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When all else fails, offer to work for free Free sample approach can work if employer is carefully chosen.


Have you been beating your brains out to get a job with zero success? Job-placement guru James E. Challenger says the free sample offer is an idea whose time has come.

Job hunters over 60 -- and others who repeatedly have failed to get a second interview -- probably don't have much to lose, except a month's pay. It could be a good idea if you choose the employer carefully and if you can deliver the goods you claim.

Challenger, who heads the international outplacement consulting firm of Challenger, Gray & Christmas Inc., admits the free trial offer concept is not for everyone.

It makes you look either very sure of your ability or desperate. And not everyone can forgo a month's pay. But I see

Challenger's point in cases where job seekers have "tried everything" and nothing works.

As Challenger outlines it, you tell the employer, "You do not have to pay me anything for the 30-day period and there are no obligations on your part if things do not work out at the end of the time. On the other hand, I believe I can show that my services will be valuable to the company and that you will want to put me on the payroll."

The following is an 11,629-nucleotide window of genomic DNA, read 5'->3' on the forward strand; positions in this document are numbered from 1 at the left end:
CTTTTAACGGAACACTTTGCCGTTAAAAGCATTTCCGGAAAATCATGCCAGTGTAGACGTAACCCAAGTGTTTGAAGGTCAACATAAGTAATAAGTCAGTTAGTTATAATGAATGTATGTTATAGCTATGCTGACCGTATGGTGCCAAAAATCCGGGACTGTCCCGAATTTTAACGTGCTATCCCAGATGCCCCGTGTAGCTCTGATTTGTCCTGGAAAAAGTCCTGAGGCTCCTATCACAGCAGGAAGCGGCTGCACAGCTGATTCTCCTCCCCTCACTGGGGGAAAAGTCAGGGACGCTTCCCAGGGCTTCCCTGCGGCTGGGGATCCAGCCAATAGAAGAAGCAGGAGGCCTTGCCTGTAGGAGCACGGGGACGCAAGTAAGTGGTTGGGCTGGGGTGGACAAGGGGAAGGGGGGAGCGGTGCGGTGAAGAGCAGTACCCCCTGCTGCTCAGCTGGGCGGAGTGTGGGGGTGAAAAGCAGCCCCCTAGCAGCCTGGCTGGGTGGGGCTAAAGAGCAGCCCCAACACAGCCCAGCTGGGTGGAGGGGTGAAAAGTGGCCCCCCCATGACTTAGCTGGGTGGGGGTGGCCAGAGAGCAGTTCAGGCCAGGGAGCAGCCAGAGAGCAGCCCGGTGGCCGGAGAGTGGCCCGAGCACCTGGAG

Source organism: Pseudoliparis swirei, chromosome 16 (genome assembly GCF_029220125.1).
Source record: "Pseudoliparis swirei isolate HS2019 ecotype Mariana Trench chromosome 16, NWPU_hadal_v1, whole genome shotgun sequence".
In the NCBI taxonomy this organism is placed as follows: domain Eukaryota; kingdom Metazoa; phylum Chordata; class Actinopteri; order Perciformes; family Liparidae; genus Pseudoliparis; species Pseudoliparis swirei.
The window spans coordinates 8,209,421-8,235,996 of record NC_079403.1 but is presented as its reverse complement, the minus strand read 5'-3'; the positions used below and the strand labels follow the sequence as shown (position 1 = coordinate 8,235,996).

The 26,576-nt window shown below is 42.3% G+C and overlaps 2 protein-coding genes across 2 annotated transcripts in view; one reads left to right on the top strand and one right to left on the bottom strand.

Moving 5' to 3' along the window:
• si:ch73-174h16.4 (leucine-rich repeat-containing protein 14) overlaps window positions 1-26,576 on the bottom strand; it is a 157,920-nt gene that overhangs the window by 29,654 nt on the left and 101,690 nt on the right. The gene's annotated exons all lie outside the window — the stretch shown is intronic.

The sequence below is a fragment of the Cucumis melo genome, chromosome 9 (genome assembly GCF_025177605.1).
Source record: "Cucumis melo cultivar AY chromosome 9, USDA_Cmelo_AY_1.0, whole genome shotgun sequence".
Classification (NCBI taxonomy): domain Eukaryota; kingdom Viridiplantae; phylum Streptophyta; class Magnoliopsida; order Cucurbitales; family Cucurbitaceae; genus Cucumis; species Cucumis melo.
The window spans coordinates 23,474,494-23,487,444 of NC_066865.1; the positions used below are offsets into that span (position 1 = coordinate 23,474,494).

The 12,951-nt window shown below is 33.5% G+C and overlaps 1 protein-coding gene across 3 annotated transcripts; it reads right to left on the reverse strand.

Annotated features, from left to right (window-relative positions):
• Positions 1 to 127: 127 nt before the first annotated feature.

The try-me offer may work particularly well in cases where good applicants know how to present themselves and make a favorable impression but do not know how to "ask for the order."

As Challenger notes, many people are afraid to look too eager -- much less offer to work for free -- because they're afraid it will compromise their bargaining position. On the other side of the coin, "as a result of not knowing how to close, they have no bargaining position," the employment expert notes.

If you decide to try the sample approach, obviously you're going to make sure you get on well with co-workers. In addition, Challenger says, you should identify short-term problem areas quickly and personally tackle them, showing immediate results.

Until a few years ago, I would have thought the free sample gambit was best reserved for young people without a track record. But in view of the recent and continuing carnage in corporate America, older Americans may need to rethink job hunting techniques.

Some ideas along this line are revealed in a book which will be out in early summer: "Job Hunting After 50" by Samuel N. Ray (Wiley, $10.95, trade paper). Ray, president of Detroit outplacement firm The Transition Team, offers several sugges

tions on how to take 10 years off your image without lying:

* Sort your job interview topics -- don't talk about your grandchildren, but about active hobbies (marathon running, for instance) and civic and volunteer activities. Skip dates you graduated from a school, Korean war service or the model year of the first car you owned. Omit anything that could potentially label you as being "over the hill."

* Skip tired phrases. "At my age . . ." "Back when . . ." "Listen, son . . ." "The girls in the office . . ." "Honey . . ."

Tune into computers. Even if your work does not involve daily commputer use, computers affect most jobs. If you can't buy a computer, rent or lease one. Learn how to use it at a community college class.

There's more along thes lines. But the message is clear: Don't be a prisoner of your age. Nobody seems to be hiring time-prisoners--"nowadays."

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